Hall tapped to lead House Science Committee

POLITICO reports late Tuesday that a House GOP steering committee has recommended Rep. Ralph Hall (R-TX) chair the House Science and Technology Committee in the next Congress. That pick will be voted upon by the full House Republican caucus tomorrow, but as the article notes, the vote is seen as a formality. Hall beat out Rep. Dana Rohrabacher (R-CA) to chair the committee.

The POLITICO article focuses primarily on Hall’s and other committee Republicans’ views on climate change, but on space issues a committee chaired by Hall may be a little different than one run by Rohrabacher. While both voted for the NASA authorization bill in September, Hall was skeptical of many elements of the administration’s proposal, including its commercial crew development plan; Rohrabacher was a major supporter of that program. In an op-ed in the San Francisco Chronicle last week, Mojave Air and Space Port general manager Stu Witt and UC Irvine’s Greg Autry contrasted the two on that issue. Hall, they argued, “shares the idiosyncratic view that only government can safely manage manned space flight,” while Rohrabacher’s support for commercial spaceflight “fits the bill.” However, despite the wishes of Witt and Autry, it will be Hall, not Rohrabacher, running the committee in the next Congress.

18 comments to Hall tapped to lead House Science Committee

  • To be fair to Hall, he was at ours and Armadillo’s awards ceremony for the NGLLC last year. Unlike Giffords there may be a chance that he can be reasoned with. After all, Texas does have its fair share of commercial space companies based or operating there…

    It would’ve been cool to have Dana there, but I’m at least willing to take a “wait and see” approach.


  • Robert G. Oler

    It wont matter…commercial space is to quote the phrase…an idea whose time has come.

    While spaceX is on the march the shuttle is stuck on the pad. Robert G. Oler

  • Coastal Ron

    To a certain degree, the actions of the House Science and Technology Committee may not have a long-term negative effect on the commercial side of things. After the Shuttle ends, the only hope for government-run space travel is the SLS and MPCV.

    I can see the MPCV making it to space, but only on a commercial launcher, but right now there is no mission for it (or budget). However the proposed funding for the SLS is woefully short, and will be even shorter if the appropriations bill forces NASA to pursue the 130-ton version immediately. For the SLS, it truly will be like trying to stuff 10 pounds of manure into a 5-pound bag.

    Meanwhile ULA, Orbital Sciences and SpaceX will keep launching rockets and payloads under various DOD and NASA programs. Sooner or later a more enlightened (and budget conscious) Congress will finally figure out that the commercial sector does know how to put payloads into space, and that they are a real bargain compared to the over-budget and behind-schedule Congressional Franken-launcher. It’s just a shame that people like Rep. Ralph Hall are going to delay that realization…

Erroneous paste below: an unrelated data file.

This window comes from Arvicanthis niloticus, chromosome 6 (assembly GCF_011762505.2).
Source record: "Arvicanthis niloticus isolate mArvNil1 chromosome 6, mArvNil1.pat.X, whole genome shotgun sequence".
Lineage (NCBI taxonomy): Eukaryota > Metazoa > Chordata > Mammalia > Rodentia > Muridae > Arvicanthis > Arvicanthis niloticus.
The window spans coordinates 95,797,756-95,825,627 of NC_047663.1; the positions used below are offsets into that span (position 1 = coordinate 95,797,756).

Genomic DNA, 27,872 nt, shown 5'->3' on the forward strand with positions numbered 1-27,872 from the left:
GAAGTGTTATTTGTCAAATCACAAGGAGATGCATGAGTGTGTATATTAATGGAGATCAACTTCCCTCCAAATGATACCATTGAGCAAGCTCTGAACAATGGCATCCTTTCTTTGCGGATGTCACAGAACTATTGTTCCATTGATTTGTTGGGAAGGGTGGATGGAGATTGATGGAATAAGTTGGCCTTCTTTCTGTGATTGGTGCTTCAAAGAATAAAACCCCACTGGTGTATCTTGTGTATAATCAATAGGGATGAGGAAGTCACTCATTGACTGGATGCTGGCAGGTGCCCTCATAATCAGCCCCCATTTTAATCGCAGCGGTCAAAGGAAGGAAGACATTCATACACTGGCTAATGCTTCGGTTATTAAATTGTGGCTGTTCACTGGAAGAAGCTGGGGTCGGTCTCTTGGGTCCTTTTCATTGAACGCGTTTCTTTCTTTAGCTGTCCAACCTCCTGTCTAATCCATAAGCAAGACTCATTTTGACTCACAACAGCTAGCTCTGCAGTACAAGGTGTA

• Mark R. Whittington

    The idea of Rohrabacher heading Science was never really a realistic one. Rohrabacher ruined his chances by supporting Obamaspace, which is very unpopular in the House GOP caucus and is actually, with its heavy reliance on government subsies, anti commercial and very political.


    “Hall, they argued, “shares the idiosyncratic view that only government can safely manage manned space flight””

    He’s right. Commercial space has yet to safely launch, orbit and return a crewed spacecraft safely to earth.

    @Robert G. Oler wrote @ December 8th, 2010 at 12:33 am

    “While spaceX is on the march the shuttle is stuck on the pad.” You need to buy a history book. Shuttle has flown crews for nearly three decades and government funded space programs lofted humans beings into space for half a century. Meanwhile, as 2010 comes to a close, SpaceX has flown absolutely nobody. Tick-tock, tick-tock…

  • amightywind

    I agree with Whittington. You won’t see gadfly Republicans chairing any committee in the House. John McCain Republicans will be marginalized. Hall will play solid defense.

  • Das Boese

    “Mark R. Whittington wrote @ December 8th, 2010 at 3:41 am”

    “Rohrabacher ruined his chances by supporting Obamaspace, which is very unpopular in the House GOP caucus(…)”

    In other words, opposition to anything Obama does, says, or proposes has become so rigidly institutionalized that the mere suggestion of consensus on certain policies is shunned and proponents of such are sidelined? That’s kind of the impression I get from this end of the tubes, anyway.

    If so, it is a terribly self-destructive attitude for a political party in a democracy to have.

  • Mark R. Whittington

    “It wont matter…commercial space is to quote the phrase…an idea whose time has come.”

    Actually, to paraphrase Gandhi, “Commercial space would be a great idea.” Government subsidized crony capitalism is not “commercial” in any sense of the word.

  • Justin Kugler

    Whittington keeps repeating the word “subsidies,” as if it means something. How is NASA paying for the development of a service it requires – and doing so in a manner designed to lower total life cycle cost and financial risk to the agency – considered a “subsidy”?

  • Justin Kugler

    What “crony capitalism?” There is absolutely no evidence that SpaceX or any other New Space company has unfairly benefited from NASA since Obama was elected.

    The CRS contracts, which are the largest by far to-date, were awarded during the Bush administration. There are no allegations of impropriety that I am aware of in the CCDev contracts, nor is there any evidence that future crew launch services contracts would be any less above-board.

  • amightywind

    Justin Kugler wrote @ December 8th, 2010 at 8:33 am

    Whittington keeps repeating the word “subsidies,” as if it means something.

    It does. If commercial spaceflight were a great business vehicle development would be funded by private capital, not Obama favors. It is not. SpaceX receives huge subsidies. Those subsidies support only a rediscovery of the technology NASA mastered 40 years ago.

  • BeancounterFromDownunder

    Thought you’d finished with the tick tock crap DCSCA. Guess you ran out of inspiration.